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Selfication

Your Mind is a Suggestion Box

in Mental Toughness

When the Delphic Oracle pronounced Socrates the wisest person in Greece, he said “One thing only I know — and that is that I know nothing”. This was the starting point of his philosophy.

Socrates realised not only how little he knew, but also how little everyone else knew.

So he made it his mission to impart the habit of questioning themselves to his fellow Athenians.

To create this change (without a twitter account), Socrates roamed the streets of Athens conversing with random people and questioning their ideas and beliefs until he had exposed some serious holes in their perception of life.

Apparently, your life was never the same after a conversation with Socrates.

Unfortunately, there aren’t too many street philosophers around these days that can help us question our own thoughts. That’s a shame because a great deal of what we think is highly irrational and inaccurate.

Our brains are influenced by of tons of cognitive biases (errors in thinking) (1). We may think that we view the world objectively, but we are always being subjective.

This is why I like the idea of thinking of the mind as a suggestion box (2). The mind is genuinely trying to help you and serve your best interests but, unfortunately, not all the suggestions in this box are helpful.

It’s easy to consider that what pops up in your mind is an accurate assessment of reality and is fine to act upon accordingly. If, instead, you view your thoughts purely as suggestions, it puts you in an empowering position for making better and more productive decisions.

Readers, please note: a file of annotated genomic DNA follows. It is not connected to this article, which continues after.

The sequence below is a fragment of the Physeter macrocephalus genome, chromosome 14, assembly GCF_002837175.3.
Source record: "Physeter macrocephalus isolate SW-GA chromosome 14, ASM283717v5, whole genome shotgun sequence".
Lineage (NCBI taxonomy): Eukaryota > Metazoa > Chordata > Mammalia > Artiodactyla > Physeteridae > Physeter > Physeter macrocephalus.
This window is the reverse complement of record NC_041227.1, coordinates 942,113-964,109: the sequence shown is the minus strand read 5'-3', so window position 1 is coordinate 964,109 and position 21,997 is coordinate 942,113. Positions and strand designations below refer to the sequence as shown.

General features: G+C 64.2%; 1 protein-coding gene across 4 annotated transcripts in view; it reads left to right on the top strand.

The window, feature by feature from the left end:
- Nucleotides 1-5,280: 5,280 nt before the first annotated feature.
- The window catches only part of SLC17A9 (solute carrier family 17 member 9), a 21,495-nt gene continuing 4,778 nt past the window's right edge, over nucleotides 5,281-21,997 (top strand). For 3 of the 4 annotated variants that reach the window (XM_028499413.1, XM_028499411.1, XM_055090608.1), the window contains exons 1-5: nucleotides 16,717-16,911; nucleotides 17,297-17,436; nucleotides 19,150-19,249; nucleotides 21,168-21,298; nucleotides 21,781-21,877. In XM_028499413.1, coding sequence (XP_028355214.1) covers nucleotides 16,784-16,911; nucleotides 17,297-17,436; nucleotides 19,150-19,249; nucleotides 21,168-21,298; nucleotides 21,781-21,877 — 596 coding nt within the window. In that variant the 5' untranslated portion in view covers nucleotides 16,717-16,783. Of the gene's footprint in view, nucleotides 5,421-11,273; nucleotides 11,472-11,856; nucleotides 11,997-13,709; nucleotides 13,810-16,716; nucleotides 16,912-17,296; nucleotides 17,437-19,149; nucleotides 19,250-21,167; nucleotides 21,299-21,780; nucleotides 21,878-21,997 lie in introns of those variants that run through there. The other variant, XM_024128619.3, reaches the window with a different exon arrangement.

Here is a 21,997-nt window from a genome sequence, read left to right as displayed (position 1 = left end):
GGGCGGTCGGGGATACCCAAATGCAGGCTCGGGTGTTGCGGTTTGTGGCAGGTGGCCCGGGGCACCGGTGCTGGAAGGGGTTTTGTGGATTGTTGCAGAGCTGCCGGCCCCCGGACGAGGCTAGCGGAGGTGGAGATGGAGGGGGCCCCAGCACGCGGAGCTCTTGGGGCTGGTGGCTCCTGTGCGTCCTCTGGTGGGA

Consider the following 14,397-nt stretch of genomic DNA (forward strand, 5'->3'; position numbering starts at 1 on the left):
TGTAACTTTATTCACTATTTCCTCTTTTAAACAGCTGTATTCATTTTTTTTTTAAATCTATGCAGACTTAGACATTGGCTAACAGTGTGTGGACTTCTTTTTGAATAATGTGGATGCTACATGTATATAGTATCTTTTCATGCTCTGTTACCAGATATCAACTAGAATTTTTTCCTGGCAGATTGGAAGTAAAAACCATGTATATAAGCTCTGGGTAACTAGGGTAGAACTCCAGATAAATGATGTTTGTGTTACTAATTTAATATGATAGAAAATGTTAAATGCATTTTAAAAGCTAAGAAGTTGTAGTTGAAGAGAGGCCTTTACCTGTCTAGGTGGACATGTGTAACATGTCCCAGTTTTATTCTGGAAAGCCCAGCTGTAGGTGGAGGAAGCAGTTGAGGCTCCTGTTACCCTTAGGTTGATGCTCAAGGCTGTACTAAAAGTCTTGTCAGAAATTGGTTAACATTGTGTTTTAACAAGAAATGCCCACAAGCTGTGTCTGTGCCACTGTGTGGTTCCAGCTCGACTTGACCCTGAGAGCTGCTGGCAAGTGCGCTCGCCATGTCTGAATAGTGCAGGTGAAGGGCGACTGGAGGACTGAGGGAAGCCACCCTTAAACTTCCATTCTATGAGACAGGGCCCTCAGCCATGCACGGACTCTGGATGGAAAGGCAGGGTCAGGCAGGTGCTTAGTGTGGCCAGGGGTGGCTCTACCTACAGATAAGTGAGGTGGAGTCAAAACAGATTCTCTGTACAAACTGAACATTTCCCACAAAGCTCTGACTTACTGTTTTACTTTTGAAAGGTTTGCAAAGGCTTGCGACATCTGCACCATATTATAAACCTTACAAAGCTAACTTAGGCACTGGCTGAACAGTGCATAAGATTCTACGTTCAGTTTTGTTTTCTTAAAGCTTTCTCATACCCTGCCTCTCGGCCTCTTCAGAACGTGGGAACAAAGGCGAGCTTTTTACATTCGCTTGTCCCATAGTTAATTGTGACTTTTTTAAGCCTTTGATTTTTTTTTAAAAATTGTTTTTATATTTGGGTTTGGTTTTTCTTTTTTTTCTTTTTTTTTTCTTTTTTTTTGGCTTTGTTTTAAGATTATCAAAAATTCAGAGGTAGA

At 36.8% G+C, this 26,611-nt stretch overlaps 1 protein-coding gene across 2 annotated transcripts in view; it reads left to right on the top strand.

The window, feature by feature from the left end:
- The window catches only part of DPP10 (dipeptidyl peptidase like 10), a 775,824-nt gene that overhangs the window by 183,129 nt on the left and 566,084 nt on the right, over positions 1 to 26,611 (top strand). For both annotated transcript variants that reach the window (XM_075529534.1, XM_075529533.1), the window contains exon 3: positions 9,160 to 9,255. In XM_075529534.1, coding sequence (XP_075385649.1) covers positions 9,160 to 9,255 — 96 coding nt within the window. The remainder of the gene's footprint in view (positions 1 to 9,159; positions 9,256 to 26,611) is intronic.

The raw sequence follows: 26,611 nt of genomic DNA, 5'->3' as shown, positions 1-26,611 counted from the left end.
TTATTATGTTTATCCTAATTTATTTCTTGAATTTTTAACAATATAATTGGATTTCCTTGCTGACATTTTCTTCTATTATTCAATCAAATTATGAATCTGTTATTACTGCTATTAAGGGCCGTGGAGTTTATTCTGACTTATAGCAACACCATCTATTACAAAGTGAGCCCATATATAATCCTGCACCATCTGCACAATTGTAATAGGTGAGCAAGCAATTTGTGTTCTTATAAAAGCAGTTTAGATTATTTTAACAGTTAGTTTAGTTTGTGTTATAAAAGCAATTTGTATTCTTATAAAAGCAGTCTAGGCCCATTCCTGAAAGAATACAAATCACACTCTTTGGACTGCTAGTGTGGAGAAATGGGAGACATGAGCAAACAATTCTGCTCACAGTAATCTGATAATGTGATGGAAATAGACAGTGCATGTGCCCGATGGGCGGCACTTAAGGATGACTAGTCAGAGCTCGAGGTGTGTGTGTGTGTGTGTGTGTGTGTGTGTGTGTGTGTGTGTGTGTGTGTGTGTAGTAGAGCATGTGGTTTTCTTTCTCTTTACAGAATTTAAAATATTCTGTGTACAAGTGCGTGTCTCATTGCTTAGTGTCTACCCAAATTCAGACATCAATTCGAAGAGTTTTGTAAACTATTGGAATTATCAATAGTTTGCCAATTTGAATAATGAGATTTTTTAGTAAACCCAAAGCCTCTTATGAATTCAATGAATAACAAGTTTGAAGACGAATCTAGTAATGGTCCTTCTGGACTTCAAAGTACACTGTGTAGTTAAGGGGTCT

Nearly every time I sit down and write, thoughts pop up about how bad my writing is and how no one will care about it or benefit from it. This was hard to deal with in the beginning, but now I know that this is just my brain getting anxious and instead of viewing these thoughts as objective truth, I give them the same attention I would give any other suggestion.

’Oh, you think my writing sucks? Well, maybe you’re right, maybe not’. Then I hit ’publish’.

Other examples include:

’Oh, you think I’m too tired to got to the gym? Well, let’s see what happens when I get there.’

’Oh, you think I shouldn’t meditate today because I’ll die of boredom? I’ll take my chances.’

Almost always, it turns out just fine. I don’t get hanged for my writing, I don’t fall asleep doing my squats and I don’t suddenly die during meditation. In fact, once I’ve got started, it’s usually not that bad at all.

What dreams are you putting off because your thoughts have been telling you that they are impossible for you to achieve?

What would happen if you downgraded these thoughts from absolute truths to mere suggestions?

Footnotes

  1. List of Cognitive Biases
  2. Free Won’t: Why You Shouldn’t Take Any Single Thought Too Seriously